They sum it all up by saying that the key formation event that distinguishes ETGs from LTGs is a major merger (dry or wet), which causes halo contraction. For LTGs, haloes could expand due to a combination of clumpy cold accretion and intensive feedback.
The IMF may plausibly vary with redshift due to its alleged dependence on ISM temperature via the Jeans mass. Since ETGs form their stars earlier than LTGs, their IMF might be different. They discuss the van Dokkum & Conroy 2008 article on the different IMF at the cores of massive ellipticals, and conclude that this IMF would not fit for the other ETGs well.
All in all, they show that there is a degeneracy between IMF and the halo response to disk formation, and we cannot match the two for ETGs and LTGs if we want to reproduce the TFR. However, I'm puzzled here -- like in the previous Mo, Mao, White article, they do not model galaxy evolution in a self-contained way, and a model cannot show things that are not included in it. Mo, Mao & White include one set of parameters in their article, and get a set dependences on their parameters (like the disk formation time). Here Dutton et al. model rotation curves as functions of other parameters, and get dependence on another set of parameters. I think it's tricky to understand which parameters are really important, because in astrophysics we often have many coupled parameters, and it's not difficult to find correlations between them. It's more difficult to find out which ones are the fundamental ones, which really affect the TFR.
-- a question: what does it mean "TFR is an edge-on projection of the fundamental plane" (p. 323)?
(*) v2.2 for late-type galaxies and some measure of velocity proportional to dispersion at the effective radius for early types

Tuesday, May 14, 2013

Daily Paper #3: Rotation rates, sizes and star formation efficiencies of a representative population of simulated disc galaxies

I was a bit late today, because I went to see a couple of talks at the HETDEX meeting. A couple of interesting points from there:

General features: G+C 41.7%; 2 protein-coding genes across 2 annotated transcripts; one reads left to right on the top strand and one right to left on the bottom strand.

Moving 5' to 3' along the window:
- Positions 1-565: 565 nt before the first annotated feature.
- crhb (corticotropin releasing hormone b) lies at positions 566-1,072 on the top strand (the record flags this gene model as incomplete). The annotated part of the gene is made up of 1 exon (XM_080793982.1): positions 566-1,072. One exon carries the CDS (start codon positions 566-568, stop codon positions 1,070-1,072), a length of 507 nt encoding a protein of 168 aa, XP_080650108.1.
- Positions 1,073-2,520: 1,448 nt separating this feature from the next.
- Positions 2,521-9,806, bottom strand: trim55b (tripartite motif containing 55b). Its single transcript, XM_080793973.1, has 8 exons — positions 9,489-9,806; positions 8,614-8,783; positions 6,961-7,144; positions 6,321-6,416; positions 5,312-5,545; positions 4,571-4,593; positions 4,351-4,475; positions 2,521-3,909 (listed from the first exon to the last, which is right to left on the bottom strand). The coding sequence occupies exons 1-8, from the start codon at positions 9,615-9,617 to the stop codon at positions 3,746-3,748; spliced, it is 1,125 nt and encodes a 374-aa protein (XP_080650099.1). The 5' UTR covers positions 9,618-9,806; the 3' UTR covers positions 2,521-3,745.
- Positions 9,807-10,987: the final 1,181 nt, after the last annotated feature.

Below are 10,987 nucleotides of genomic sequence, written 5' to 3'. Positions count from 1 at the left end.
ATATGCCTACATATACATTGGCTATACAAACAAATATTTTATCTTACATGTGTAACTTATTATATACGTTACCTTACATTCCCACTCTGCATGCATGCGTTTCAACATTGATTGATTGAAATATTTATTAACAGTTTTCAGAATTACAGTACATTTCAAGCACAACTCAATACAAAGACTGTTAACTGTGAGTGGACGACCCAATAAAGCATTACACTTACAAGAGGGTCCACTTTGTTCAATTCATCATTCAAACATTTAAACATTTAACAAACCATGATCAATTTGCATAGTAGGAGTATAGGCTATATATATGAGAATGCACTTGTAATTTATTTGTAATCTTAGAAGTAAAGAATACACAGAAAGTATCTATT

-- The LAE people are worried about selection bias arising due to galaxy spins' alignment with the large scale structure (
-- Cluster growth depends not only on the proto-cluster environment (i.e. the immediate neighbourhood), but on super-halo scales as well (it's probably better defined here:

...On to the paper:
Title: Rotation rates, sizes and star formation efficiencies of a representative population of simulated disc galaxies
Authors: McCarthy, Schaye et al.
Year: 2012, They use resimulated (SPH) Millenium sub-regions with selected representative mean densities, including baryonic physics. They include background UV/Xray radiation field that 'reionises' the simulations at z = 9 and the CMB. They model star formation using an effective prescription reproducing the Kennicut's relation and assuming Chabrier IMF, as well as yields and timing of nucleosynthesis and SN feedback.
Then they fit the surface brightness profiles of galaxies in 9 - 11.5 log M* range with a Sersic function and classify their galaxies into disc and spheroid-dominated usin n = 2.5 as the cut.
-- The stellar mass - rotation velocity relation:
They examine this relation for their disk galaxy population (see the attached picture) and compare it with Reyes 2011 observations, claiming that this is the first cosmological hydrodynamical simulation that produces a population of galaxies consistent with the observed TFR. The slope is slightly higher, but in general, the agreement is really good. They use v80 (velocity at 80% light radius) and Vmax as the velocity measures. The velocities at their high-mass range are too big, and they claim that lack of prescription for AGN feedback may explain that.
The authors also discuss the scatter in TF relation, claiming that it is not possible to directly compare observed and simulated TF scatter without careful analysis of selection criteria and observational uncertainties.